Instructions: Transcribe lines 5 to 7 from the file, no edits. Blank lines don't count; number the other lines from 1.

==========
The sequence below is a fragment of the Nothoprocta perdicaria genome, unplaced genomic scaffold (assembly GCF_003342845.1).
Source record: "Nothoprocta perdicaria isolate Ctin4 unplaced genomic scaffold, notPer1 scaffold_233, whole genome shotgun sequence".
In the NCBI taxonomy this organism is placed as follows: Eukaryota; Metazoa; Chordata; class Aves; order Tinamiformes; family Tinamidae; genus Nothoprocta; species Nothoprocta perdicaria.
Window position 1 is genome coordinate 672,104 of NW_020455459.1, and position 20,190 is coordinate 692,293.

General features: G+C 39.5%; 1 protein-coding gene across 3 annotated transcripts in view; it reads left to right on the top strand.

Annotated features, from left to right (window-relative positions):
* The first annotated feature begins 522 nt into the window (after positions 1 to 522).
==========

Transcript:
General features: G+C 39.5%; 1 protein-coding gene across 3 annotated transcripts in view; it reads left to right on the top strand.

Annotated features, from left to right (window-relative positions):
* The first annotated feature begins 522 nt into the window (after positions 1 to 522).